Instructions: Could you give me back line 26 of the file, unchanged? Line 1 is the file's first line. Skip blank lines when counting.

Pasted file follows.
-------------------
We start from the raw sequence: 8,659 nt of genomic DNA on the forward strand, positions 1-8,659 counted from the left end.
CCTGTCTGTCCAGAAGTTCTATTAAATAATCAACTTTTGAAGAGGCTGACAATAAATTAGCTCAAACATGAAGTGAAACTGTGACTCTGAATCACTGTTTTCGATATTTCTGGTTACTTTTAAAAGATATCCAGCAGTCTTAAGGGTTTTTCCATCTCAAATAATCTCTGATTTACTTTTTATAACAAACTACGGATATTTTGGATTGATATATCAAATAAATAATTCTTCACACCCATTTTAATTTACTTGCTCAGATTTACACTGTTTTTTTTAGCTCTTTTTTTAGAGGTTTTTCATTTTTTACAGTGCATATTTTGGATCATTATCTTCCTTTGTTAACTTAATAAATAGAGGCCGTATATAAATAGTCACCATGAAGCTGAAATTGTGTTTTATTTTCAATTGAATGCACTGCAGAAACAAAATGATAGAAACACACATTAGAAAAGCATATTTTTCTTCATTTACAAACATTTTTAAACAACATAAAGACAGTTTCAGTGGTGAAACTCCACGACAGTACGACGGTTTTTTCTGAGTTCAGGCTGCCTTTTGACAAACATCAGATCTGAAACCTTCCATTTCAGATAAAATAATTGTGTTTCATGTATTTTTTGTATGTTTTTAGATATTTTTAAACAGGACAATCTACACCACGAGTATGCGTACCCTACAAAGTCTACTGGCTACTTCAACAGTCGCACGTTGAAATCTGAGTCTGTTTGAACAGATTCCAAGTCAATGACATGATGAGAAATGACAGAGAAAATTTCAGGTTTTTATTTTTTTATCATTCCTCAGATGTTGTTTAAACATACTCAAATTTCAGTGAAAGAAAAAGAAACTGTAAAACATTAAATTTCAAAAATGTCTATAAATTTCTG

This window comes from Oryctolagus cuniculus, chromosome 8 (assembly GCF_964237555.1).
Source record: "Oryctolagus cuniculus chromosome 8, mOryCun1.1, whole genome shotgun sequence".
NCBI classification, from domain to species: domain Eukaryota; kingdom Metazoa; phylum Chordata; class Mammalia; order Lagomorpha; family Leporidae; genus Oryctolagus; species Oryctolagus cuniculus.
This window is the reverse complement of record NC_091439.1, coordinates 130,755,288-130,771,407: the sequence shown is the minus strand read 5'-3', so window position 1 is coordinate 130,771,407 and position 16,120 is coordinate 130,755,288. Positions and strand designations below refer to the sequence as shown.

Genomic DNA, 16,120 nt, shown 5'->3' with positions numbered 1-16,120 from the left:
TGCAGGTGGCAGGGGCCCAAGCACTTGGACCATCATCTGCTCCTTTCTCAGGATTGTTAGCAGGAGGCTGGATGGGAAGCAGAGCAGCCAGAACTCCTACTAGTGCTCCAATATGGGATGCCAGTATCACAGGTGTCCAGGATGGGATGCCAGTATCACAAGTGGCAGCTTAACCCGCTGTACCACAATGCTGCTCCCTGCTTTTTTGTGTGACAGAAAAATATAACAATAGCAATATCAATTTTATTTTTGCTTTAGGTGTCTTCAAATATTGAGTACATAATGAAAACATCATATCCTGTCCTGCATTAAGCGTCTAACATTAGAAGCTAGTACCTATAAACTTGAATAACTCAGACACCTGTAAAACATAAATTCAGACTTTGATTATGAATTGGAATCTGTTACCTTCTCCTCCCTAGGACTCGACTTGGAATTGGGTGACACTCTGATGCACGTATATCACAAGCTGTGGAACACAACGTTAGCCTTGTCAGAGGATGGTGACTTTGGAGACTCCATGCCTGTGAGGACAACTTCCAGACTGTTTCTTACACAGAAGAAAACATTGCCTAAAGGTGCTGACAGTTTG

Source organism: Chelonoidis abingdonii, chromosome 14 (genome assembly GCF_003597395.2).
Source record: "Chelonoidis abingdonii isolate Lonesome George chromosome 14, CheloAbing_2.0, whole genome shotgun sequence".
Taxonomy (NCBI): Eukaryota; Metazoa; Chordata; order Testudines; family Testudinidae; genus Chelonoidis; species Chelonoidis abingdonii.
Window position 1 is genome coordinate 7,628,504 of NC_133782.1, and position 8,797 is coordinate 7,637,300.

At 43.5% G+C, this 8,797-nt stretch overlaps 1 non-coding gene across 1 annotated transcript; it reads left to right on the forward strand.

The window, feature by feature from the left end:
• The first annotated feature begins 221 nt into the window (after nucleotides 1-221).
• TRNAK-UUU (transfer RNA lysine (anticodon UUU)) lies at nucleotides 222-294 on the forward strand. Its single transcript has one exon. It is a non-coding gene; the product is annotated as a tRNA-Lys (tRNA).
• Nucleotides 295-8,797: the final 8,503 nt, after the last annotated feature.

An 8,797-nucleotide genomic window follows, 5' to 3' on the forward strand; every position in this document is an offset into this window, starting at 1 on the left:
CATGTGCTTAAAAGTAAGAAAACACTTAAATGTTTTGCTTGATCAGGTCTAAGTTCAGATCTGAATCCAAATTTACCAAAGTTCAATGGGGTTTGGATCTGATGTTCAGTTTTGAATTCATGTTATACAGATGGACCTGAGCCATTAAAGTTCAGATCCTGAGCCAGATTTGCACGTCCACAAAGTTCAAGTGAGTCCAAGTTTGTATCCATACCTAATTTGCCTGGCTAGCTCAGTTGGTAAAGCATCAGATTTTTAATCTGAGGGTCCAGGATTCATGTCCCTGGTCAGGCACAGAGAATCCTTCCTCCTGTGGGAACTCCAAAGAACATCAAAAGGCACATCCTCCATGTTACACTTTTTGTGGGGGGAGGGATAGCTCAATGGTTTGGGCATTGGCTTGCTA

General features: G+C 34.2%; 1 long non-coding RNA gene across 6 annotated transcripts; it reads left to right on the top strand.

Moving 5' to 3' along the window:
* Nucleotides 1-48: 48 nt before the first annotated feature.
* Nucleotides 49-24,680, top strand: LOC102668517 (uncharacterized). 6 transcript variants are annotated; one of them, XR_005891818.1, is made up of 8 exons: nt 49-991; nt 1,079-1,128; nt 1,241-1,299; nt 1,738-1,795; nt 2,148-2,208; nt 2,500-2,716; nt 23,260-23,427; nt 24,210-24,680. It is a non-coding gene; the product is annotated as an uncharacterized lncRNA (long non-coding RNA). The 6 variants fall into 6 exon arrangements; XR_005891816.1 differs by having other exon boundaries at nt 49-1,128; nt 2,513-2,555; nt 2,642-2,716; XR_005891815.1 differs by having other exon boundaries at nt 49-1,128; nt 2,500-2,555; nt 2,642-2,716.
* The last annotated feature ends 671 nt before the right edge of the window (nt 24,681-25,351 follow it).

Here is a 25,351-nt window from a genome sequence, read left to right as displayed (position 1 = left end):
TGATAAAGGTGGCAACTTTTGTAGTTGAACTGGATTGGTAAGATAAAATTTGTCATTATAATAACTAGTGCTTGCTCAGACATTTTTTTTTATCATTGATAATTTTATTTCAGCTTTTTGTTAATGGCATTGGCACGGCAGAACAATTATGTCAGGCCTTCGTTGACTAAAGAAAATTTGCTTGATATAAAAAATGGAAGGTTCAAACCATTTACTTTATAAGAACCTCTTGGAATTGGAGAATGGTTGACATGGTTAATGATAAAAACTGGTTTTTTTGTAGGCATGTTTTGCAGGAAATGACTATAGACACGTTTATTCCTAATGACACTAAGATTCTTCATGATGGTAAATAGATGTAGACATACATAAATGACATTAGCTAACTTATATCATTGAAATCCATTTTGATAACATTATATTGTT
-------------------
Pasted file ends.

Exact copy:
TGATAAAGGTGGCAACTTTTGTAGTTGAACTGGATTGGTAAGATAAAATTTGTCATTATAATAACTAGTGCTTGCTCAGACATTTTTTTTTATCATTGATAATTTTATTTCAGCTTTTTGTTAATGGCATTGGCACGGCAGAACAATTATGTCAGGCCTTCGTTGACTAAAGAAAATTTGCTTGATATAAAAAATGGAAGGTTCAAACCATTTACTTTATAAGAACCTCTTGGAATTGGAGAATGGTTGACATGGTTAATGATAAAAACTGGTTTTTTTGTAGGCATGTTTTGCAGGAAATGACTATAGACACGTTTATTCCTAATGACACTAAGATTCTTCATGATGGTAAATAGATGTAGACATACATAAATGACATTAGCTAACTTATATCATTGAAATCCATTTTGATAACATTATATTGTT